Government decisions on South African Airways (SAA) can be considered a leading indicator of what its response will be to the double-crisis of the Covid-19 pandemic and the national debt-trap that will define much of the expected economic contraction over the coming year.
As Sikonathi Mantshantsha of Daily Maverick Business noted in November 2019, the then “strike against the restricting of [SAA] is a proxy battle to curb the government’s strength of will in its ongoing attempts to set the country’s economy back on course…Any sign of weakness on the part of the government will be milked to the last drop”.
Mantshantsha notes that adding up bailouts recorded in audited reports between 1994 and 2019 show that SAA received R57 billion rand in this way from the government. That is roughly R1 000 per South African – enough to buy a cheap ticket from Cape Town to Joburg, though the number of South Africans that have never flown anywhere remains unknown.
And yet even this understates the extent of SAA bailouts. In 2008, private competitive airline Kulula expressed “outrage at yet another bailout of SAA/Mango”. At that time, R15 billion had already been poured into “saving” SAA, with another R6.5 billion poised to be released. Bring that value up at the level of inflation from 2008 to date and R21 billion becomes R36.5 billion, though even that understates the full extent since much of the earlier bailout money came before 2008.
Mantshantsha claimed that at the end of 2019 there was a “battle to stop the proposed retrenchments of 944 employees at the airline company” which would only be “the first skirmish and a proxy to stop the same thing from happening at Eksom, at Denel, at PetroSA, and at the SABC”.
That battle was not, however, between the unions and a reformist government. Minister of Public Enterprises Pravin Gordhan and President Cyril Ramaphosa both assured that there would be no retrenchments or even wage freezes at Eskom. Only Minister of Finance Tito Mboweni took the pragmatic line that there could be “no holy cows” amid loss-making SOEs.
The real battle before the Covid-19 pandemic was between pragmatic, value-add South Africans and those running SOEs as a patronage network in exchange for fealty and “unity”.
Workers in SOEs themselves are torn by this battle. Many face the desperate prospect of dedicating their professional lives to cleaning, serving, flying, cooking, repairing and refueling – only for poor management to twist their dedicated labour into the perverse outcome of multiple and unsustainable losses. Under better management, workers could enjoy the dignity of contributing to companies that add to the sum of usefulness rather than netting a loss.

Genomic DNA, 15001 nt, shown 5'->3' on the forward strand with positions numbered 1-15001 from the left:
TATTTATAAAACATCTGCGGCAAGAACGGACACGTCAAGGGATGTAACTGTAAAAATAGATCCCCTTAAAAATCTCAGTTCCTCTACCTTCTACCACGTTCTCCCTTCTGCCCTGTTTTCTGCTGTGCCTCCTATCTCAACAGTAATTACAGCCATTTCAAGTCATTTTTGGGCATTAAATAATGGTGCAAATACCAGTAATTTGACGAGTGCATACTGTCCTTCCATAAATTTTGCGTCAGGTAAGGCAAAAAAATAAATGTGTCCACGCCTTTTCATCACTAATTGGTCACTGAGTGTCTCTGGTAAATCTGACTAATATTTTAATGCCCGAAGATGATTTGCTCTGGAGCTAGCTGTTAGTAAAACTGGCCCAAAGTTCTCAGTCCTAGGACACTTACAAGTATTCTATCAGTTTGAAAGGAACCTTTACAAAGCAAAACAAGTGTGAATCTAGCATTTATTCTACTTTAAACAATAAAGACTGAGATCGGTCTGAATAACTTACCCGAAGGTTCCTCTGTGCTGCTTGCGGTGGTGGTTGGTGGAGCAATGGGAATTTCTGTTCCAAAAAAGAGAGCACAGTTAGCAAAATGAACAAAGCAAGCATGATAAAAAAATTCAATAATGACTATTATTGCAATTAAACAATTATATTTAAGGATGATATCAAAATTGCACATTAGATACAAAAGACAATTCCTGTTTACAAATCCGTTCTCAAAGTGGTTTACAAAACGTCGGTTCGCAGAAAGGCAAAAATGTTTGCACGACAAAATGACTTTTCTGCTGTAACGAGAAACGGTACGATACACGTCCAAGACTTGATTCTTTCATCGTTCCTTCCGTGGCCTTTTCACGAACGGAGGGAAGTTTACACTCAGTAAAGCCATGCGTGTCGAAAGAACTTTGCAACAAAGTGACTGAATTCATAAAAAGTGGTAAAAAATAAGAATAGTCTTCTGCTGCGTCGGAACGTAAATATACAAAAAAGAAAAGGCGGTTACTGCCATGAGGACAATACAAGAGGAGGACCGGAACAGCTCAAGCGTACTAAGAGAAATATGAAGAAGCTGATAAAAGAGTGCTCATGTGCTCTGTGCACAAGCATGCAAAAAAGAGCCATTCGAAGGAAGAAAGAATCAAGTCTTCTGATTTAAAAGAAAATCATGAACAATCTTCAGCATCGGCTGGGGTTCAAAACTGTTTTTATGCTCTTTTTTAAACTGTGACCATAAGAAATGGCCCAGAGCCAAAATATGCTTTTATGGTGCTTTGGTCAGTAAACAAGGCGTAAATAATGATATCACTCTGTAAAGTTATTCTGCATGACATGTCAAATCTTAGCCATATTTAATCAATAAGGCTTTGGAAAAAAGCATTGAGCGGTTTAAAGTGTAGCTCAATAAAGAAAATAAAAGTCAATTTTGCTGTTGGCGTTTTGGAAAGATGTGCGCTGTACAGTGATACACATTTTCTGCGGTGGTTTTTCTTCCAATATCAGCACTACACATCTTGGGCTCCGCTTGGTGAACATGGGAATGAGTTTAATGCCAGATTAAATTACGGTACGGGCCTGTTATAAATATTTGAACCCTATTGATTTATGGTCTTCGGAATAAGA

There are three arguments for continuing to bailout SAA further, as already happened at the end of January 2020 with another R3.5 billion.
First, that SAA provides an ongoing, useful logistical function. That argument no longer applies with all international and regional flights shut down. In addition, domestic demand is reduced by “social distancing” allowing competing airlines to pick up the slack.
Second, the argument made by Ramaphosa, is that SAA is laden by debt that would become “payable immediately” upon sale of the airline. This, said Ramaphosa, “may even collapse our fiscus”.
So while Ramaphosa said, two years ago, that “if you were to sell SAA today you would not be able to get anything for it, in fact you would have to pay someone billions to take it off your hands”, this seems to take a rather dim view of the government’s own ability to negotiate competitive deals.
Yet it would be the business rescue practitioners, not the government directly, that would facilitate such a deal. The DA seems to have a more practical eye on the matter, calling for liquidation so that “billions in bailouts” can be used to address the Covid-19 pandemic fallout instead.
That is because even if SAA were, with debts and income from sold assets, given away, that would still free the state from future obligations to bailout the company, creating opportunities to spend the money better, and more directly, on South African individuals in dire straits.
The third argument for keeping SAA “alive” is that widespread retrenchments would harm the economy. Here, Covid-19 again drastically changes the equation.
South Africa can expect mass job shedding due to a super-contraction of equities (up to R2.3 trillion wiped off the JSE), a substantial fall in the Rand’s value, and a depressed global economy. That is why the IRR says now is the time to expand unemployment benefits to sustain incomes for people set to lose jobs, and to search for new ones in a fundamentally altered economic climate.
Put it another way – would you rather keep paying employees to work at companies that aren’t working and that were not working even when the going was good; or would you put cash in the hands of desperate and keenly motivated South Africans that they might seek opportunities where the hope of profit is realistic?
To me the answer seems simple. In line with the UK, South Africa should take this opportunity to expand the definition, and the extent, of unemployment benefits to be paid for by liquidating assets that have long been mismanaged. In a time of crisis the only other option will be to raid the pension pot, to which Ramaphosa has shown a “favourable” attitude, including private pensions. That would only make a bad situation worse.
In short, we do not need to save SAA, we need to save South Africans.